CategoryLab Lessons

Will a sugar diet sort out progressive MS.

This week media stories have surfaced that a diet of plant sugar will deal with progressive MS because it rejuvenates the microglia to clear nerve debris away to promote recovery. Great we say. This study identifies a trigger factor called ATG7 . The Autophagy related 7 protein acts as an essential protein for cell degradation and its recycling. But we know this already based on loads of studies...

Will the mechanistic SH1 ever stick? or will we have more failed MS studies?

Today is hard core science day. We can learn a bit together. You can learn a lot for the human experiment, which is the clinical trial. Success of trial points the finger at something important, but failure can too. We thought what works in arthritis (MS of the Joint) would work in MS (arthritis of the brain). That was until we tried tumour necrosis factor (TNF) inhibitory activity. It is...

#Smouldering-MS: the BTK inhibitor race is on

Barts-MS rose-tinted-odometer: ★★★ Mouse Doctor studied zoology and as a result, he tends to use animal analogies to describe various phenomena. In the past, he has been known to use his favourite invertebrates to describe some neurologists or even groups of neurologists. Why invertebrates? If anyone comes up with the correct answer I will send you an MRI scanner lego set as a prize. ...

Brain microglial activity predicts faster progression of MS

Prof Laura Airas is based in Turku PET Centre, Turku, Finland and writes about their recent paper. Disclosures  She has received honoraria from Biogen, Roche., Genzyme, Merck Serono and Teva, and institutional research grant support from Finnish Academy, Sigrid Juselius Foundation, Nancy Davis Foundation, Biogen, Genzyme, Merck Serono and Novartis. Prof Laura Airas writes Brain microglial...

Smouldering MS: Is 20 years a long time?

Barts-MS rose-tinted-odometer: zero stars or one ★ depending on your disposition I prepared this post not knowing that Prof. Laura Airas has submitted a guest post in response to a request from the Mouse Doctor. Before reading this post please make sure you read her blog post first. It provides an important counterbalance to my contrarian view below. Thank you. More than 20 years ago, when I was...

Plot thickens: MS versus other antibody disorders

The MSVirtual2020 late breaking news was announced this weekend. Despite a diagnostic biomarker for neuromyelitis optica (the Aquaporin 4 antibody), it remains difficult differentiate NMO from MS clinically. Dr David Leppert from Basel, Switzerland presented their findings on biomarkers of the innate immune system, focusing on neutrophil activity markers (a type of immune cell) in the...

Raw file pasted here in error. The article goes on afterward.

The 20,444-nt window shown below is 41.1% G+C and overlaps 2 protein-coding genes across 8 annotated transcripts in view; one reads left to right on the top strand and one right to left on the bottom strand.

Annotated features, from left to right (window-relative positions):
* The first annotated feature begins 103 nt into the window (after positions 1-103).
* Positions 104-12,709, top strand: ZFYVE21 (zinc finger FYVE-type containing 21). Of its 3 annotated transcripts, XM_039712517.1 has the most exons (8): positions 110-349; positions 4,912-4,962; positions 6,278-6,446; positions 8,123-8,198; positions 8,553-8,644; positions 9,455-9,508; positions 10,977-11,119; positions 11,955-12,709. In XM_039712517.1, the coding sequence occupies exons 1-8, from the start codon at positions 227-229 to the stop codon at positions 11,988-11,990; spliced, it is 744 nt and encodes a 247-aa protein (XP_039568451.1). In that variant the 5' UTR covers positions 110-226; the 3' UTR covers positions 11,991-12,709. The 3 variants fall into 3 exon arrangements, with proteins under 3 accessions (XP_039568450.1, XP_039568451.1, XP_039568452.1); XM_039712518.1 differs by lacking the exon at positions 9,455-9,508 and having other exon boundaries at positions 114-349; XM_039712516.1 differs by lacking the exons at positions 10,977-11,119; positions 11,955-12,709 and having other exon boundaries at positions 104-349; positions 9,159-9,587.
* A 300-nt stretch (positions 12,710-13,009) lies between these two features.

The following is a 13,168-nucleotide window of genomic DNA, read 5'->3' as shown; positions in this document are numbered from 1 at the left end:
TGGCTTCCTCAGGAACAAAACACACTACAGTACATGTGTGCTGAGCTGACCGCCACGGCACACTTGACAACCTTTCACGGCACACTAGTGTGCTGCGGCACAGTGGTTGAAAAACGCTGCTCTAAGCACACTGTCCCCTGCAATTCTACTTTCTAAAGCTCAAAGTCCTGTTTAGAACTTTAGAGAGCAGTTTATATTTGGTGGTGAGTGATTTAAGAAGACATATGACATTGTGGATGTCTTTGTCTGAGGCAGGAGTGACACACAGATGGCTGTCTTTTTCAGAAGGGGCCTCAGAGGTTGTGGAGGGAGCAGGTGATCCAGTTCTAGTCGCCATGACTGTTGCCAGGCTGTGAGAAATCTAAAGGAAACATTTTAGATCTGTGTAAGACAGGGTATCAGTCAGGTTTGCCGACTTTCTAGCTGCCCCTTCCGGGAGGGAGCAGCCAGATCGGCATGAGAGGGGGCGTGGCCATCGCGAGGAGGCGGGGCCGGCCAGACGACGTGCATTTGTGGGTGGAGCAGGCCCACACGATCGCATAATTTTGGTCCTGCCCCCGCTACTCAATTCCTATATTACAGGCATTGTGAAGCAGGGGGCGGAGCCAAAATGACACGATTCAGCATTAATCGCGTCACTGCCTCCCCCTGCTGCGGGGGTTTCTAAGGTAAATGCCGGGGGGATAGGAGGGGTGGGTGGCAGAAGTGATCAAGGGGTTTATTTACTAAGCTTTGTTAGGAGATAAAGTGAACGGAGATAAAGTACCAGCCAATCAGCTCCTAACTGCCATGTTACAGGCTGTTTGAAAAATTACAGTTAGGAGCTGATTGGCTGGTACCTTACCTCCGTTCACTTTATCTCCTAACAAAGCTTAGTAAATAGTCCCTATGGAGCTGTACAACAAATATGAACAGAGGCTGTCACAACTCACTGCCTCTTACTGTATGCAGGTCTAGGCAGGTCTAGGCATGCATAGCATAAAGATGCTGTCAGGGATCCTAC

CD20 The Next Generation. Will they be neuroprotective?

Optimising B-cell depletion in autoimmune disease: is obinutuzumab the answer?Reddy V, Dahal LN, Cragg MS, Leandro M.Drug Discov Today. 2016 Aug;21(8):1330-8.  In Rheumatoid Arthritis (RA) and Systemic Lupus Erythematosus (SLE), B-cell depletion therapy using rituximab results in variable clinical responses between individuals, which likely relates to variable B-cell depletion in...

Remyelination here we come…well almost. Bexarotene trial ECTRIMS

The basic science gives the tools for the clinicians to try and find treatments and Prof Franklinstein (Robin Franklin) from Cambridge and Prof ffffffffffrench-constant from Edinburgh hunted for molecules that may affect switches from precursors cells to full myelinating cells. They came up with a target that is triggered by the retinoid X receptor (RXR) gamma. Prof Franklin tried to get...

T cells in MS brain

The central nervous system (CNS) features mechanisms to protect against untoward inflammation yet allowing immune surveillance for pathogens. Pappalardo et al. profiled T cells in the cerebrospinal fluid (CSF) of healthy individuals and patients with multiple sclerosis (MS) using single-cell RNA and TCR sequences to define CNS immune homeostasis in both healthy and patients with MS. In...

Beyond NEDA: protecting the end-organ or your brain

Barts-MS rose-tinted-odometer: zero-★’s  It became clear to me at least 6 years ago that we need to go beyond NEDA (no evident disease activity) when treating MS and we have to focus on protecting the end-organ, i.e. normalising the brain volume loss that occurs in people with MS (pwMS). To do this you really need to diagnose and treat MS as effectively as possible early on. From a research...

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